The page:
Dear Readers,

The coronavirus pandemic has caused widespread disruption to the lives of everyone in Tampa Bay and to so many businesses in our community. Here at the Tampa Bay Times, we continue to provide free, up-to-date information at as a public service. But we need your help. Please consider supporting us by subscribing or donating, and by sharing our work. Thank you.

  1. Sports
  2. /
  3. Gators

Joe Moorhead wasn’t Dan Mullen. Now he’s out at Mississippi State.

From this side of the SEC, it looks as if current Florida Gators coach Dan Mullen reset expectations in Starkville. Joe Moorhead didn’t meet them.
Mississippi State coach Joe Moorhead watches the seconds tick off the field monitor during the second half of the team's game against Mississippi in Starkville, Miss., on Nov. 28. Mississippi State won 21-20. [ROGELIO V. SOLIS | AP]

Mississippi State has fired football coach Joe Moorhead, the school announced Friday in a move first reported by Stadium’s Brett McMurphy).

From afar, it’s easy to see some of the reasons why Moorhead didn’t work out in Starkville. The move might have happened after the Egg Bowl, if Ole Miss hadn’t seen its victory hopes dashed when a player was penalized for lifting his leg like a dog in the end zone. Moorhead was a self-proclaimed Yankee with no real ties to the South coaching in one of the deepest parts of the Deep South.

There were, as McMurphy pointed out, discipline issues and suspensions. The Bulldogs had a 1-5 stretch during the season and ended the year with a 38-28 loss to Louisville in the Music City Bowl that dropped them to 6-7.

But from this side of the SEC, there’s another way to view Moorhead’s dismissal: He wasn’t Dan Mullen.

Related: FROM OCTOBER: Mississippi State’s struggles show how good Florida Gators’ Dan Mullen is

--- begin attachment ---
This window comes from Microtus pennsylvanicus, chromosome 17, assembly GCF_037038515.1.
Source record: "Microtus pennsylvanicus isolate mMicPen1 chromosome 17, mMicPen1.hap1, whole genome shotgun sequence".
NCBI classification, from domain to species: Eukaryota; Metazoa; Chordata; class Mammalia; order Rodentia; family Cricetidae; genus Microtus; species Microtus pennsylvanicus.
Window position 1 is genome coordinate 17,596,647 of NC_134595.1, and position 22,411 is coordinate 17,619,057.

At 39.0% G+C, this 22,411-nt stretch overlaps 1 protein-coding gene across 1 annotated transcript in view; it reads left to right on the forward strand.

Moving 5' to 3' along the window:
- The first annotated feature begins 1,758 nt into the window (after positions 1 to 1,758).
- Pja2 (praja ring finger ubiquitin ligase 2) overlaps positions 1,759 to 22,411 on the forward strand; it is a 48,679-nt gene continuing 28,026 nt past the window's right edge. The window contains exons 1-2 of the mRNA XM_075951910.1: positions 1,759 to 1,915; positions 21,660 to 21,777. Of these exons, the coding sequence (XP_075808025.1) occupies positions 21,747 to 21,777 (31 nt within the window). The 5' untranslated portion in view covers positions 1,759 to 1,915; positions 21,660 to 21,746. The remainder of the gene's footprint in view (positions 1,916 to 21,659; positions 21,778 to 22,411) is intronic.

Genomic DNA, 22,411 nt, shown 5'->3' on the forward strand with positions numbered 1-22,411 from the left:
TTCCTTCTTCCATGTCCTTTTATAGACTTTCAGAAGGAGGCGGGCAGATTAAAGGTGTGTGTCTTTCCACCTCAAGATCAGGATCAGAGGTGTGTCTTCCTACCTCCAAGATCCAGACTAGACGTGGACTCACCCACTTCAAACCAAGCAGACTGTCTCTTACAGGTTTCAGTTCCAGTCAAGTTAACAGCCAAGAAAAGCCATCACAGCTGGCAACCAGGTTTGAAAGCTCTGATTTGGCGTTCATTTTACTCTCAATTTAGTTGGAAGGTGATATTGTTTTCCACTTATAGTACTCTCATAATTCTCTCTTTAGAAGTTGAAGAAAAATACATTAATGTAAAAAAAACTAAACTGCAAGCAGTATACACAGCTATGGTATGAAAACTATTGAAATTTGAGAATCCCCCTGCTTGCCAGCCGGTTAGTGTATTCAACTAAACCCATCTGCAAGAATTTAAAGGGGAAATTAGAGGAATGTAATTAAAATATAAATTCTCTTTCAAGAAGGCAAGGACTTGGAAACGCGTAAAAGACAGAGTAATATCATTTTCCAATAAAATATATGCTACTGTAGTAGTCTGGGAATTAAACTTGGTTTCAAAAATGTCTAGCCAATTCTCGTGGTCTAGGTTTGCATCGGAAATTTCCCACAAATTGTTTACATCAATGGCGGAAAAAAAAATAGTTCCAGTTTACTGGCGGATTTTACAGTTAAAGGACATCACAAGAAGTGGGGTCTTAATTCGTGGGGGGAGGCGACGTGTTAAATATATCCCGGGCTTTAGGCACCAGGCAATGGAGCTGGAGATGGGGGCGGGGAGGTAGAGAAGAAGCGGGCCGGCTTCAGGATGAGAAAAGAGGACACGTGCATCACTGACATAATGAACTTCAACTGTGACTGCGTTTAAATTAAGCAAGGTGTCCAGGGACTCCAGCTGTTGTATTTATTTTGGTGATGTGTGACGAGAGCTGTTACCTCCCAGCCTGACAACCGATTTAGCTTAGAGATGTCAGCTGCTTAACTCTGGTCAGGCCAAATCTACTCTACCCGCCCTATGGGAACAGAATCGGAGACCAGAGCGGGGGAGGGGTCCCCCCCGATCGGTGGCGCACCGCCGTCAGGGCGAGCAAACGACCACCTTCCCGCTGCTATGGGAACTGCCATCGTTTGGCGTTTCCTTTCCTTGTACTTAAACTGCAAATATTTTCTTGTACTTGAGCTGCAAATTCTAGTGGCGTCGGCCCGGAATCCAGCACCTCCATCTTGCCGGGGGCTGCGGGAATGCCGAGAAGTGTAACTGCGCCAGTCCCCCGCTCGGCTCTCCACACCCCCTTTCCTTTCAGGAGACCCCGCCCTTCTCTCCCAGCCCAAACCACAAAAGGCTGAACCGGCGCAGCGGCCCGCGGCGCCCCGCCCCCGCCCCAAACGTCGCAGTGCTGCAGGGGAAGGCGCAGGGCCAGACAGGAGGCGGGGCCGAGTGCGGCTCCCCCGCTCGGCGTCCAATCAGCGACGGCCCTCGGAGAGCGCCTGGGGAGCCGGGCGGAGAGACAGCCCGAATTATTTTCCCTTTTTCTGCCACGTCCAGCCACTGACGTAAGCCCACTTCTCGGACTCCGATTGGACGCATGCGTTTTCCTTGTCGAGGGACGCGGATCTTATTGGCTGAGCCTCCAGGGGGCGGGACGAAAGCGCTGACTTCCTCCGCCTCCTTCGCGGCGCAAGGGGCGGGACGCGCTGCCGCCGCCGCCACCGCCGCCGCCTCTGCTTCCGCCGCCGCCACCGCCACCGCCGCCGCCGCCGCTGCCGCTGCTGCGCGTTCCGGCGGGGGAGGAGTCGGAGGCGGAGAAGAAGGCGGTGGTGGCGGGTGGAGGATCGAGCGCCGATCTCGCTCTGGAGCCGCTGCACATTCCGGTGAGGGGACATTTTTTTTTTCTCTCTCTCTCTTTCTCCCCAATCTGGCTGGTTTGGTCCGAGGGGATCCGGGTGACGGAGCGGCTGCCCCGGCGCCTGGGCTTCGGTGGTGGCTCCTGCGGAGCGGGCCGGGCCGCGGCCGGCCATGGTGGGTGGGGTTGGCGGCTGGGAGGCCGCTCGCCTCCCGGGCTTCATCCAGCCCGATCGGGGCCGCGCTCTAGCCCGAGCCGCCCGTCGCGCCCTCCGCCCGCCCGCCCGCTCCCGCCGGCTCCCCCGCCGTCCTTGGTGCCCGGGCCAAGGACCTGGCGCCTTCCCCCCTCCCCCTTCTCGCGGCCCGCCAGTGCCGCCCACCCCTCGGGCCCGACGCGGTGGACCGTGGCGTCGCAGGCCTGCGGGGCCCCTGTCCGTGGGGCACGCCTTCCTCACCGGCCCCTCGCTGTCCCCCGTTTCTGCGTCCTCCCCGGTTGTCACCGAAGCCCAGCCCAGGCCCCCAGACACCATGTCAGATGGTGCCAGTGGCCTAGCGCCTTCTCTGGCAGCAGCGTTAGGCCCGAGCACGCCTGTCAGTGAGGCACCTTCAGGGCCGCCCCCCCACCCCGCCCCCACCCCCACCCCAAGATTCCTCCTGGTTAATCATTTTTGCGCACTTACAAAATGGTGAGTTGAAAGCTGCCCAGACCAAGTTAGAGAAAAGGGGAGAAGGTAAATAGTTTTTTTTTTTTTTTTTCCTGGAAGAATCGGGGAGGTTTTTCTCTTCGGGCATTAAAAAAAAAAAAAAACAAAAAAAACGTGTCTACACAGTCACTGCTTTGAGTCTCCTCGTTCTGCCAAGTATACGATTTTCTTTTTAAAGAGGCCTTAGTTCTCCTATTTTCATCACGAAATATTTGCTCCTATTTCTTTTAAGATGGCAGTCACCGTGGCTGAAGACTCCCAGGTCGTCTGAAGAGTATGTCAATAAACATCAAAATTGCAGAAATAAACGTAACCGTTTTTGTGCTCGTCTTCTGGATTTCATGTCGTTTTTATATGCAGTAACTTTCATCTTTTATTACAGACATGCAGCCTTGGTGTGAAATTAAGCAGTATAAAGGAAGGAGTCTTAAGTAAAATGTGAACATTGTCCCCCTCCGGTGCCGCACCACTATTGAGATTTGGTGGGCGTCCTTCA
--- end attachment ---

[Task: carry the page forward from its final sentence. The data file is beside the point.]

Moorhead wasn’t bad at Mississippi State, by the program’s historic standards. He finished 14-12. His winning percentage (.538) is slightly better than the Bulldogs’ all-time average (.510).

The problem is that Moorhead followed Mullen, who reset the standard in Starkville before taking the Gators to back-to-back New Year’s Six bowls.

Mullen didn’t dominate at Mississippi State, especially early. His record through two seasons: 14-11.

But he grew the program, from 5-7 in 2009 to 9-4 the next year. By 2014, the Bulldogs rose to No. 1 in the country and made it to the Orange Bowl — almost unthinkable for a perennial SEC doormat in one of the toughest divisions in the sport.

Mississippi State finished in the top 20 three times under Mullen. It has only done so four other times since World War II.

Related: It’s time for the Florida Gators to start challenging for championships

Those accomplishments set a new expectation for the Bulldogs, which Moorhead embraced.

“Part of our task as a staff is to elevate the program — which has a very solid foundation — from good to great,” Moorhead said before his first season.

Moorhead failed to do that, just as he failed to sustain the success from his predecessor. And two years later, the Bulldogs are looking for someone else to recapture what Mullen built.